Section 164(3) of the NHS Act 2006 allows the Secretary of State to authorise a PCT to exercise the functions of a determining authority by issuing an instrument of appointment. Section 164(5) allows him to set out in that instrument of appointment the requirements with which a determining authority must comply in making determinations. However, although

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Section 164(5)(b) allows an instrument of appointment to be contained in regulations, there is no statutory requirement for any particular instrument of appointment to be contained in regulations.

The Government, I know, recognise the importance to pharmacies and to PCTs of setting some fees and allowances nationally and have given assurances of their intention to continue to do so. However, this is of such importance that any instrument of appointment that seeks to delegate to PCTs the determination of fees and allowances for the national elements of the pharmacy service should be contained in regulations. Section 164(5)(b) already provides that some instruments of appointment “may” be contained in regulations. Amendment No. 71 seeks only that, in relation to these important nationally specified pharmaceutical services, the instrument of appointment must be contained in regulations.

This is of great importance to community pharmacists and to the public who rely on pharmacy services. The amendment would simply put in the Bill the intentions expressed by the noble Baroness, Lady Thornton, in Grand Committee. I therefore hope that it will prove acceptable to her today or at least that she will undertake to consider the matter before Third Reading. I beg to move.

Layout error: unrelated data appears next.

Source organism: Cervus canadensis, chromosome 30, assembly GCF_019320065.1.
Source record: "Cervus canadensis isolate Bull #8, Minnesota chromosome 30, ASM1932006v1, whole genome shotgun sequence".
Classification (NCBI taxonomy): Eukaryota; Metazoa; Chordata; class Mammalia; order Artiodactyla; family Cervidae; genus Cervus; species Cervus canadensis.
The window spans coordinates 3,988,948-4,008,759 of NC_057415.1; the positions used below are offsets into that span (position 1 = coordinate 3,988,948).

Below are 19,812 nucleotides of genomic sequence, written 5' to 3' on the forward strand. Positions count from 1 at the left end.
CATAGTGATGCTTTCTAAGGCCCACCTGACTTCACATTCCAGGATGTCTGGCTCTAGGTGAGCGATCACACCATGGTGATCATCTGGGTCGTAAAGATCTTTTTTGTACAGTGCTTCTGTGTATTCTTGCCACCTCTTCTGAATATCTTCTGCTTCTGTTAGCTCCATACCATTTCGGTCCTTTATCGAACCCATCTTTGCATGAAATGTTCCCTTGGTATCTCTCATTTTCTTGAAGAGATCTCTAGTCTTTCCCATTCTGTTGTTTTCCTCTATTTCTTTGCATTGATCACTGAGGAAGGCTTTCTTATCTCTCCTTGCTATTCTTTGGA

Baroness Barker: My Lords, I support the noble Earl in his attempts to join our ongoing campaign to secure the future of community pharmacists. He is right that community pharmacists rely on the NHS element of what they do for the bulk of their business. That is what makes their businesses viable. It is also true to say that community pharmacies deliver to the NHS a level of service that is way above what they are contracted to do.

Those of us with friends who are pharmacists know, having discussed these matters with them, that lots of studies show that, to be viable, a parade of shops must have a shop to buy newspapers, somewhere to buy food and a pharmacy. Community pharmacies provide a huge amount of preventive healthcare information, but they are struggling. The amendment, which the Government could easily accept, would guarantee pharmacists some stability with which to underpin their businesses. If the Government were to do so, that investment would pay for itself in the additional services that community pharmacies would offer in areas with the greatest health poverty. I strongly support the amendment.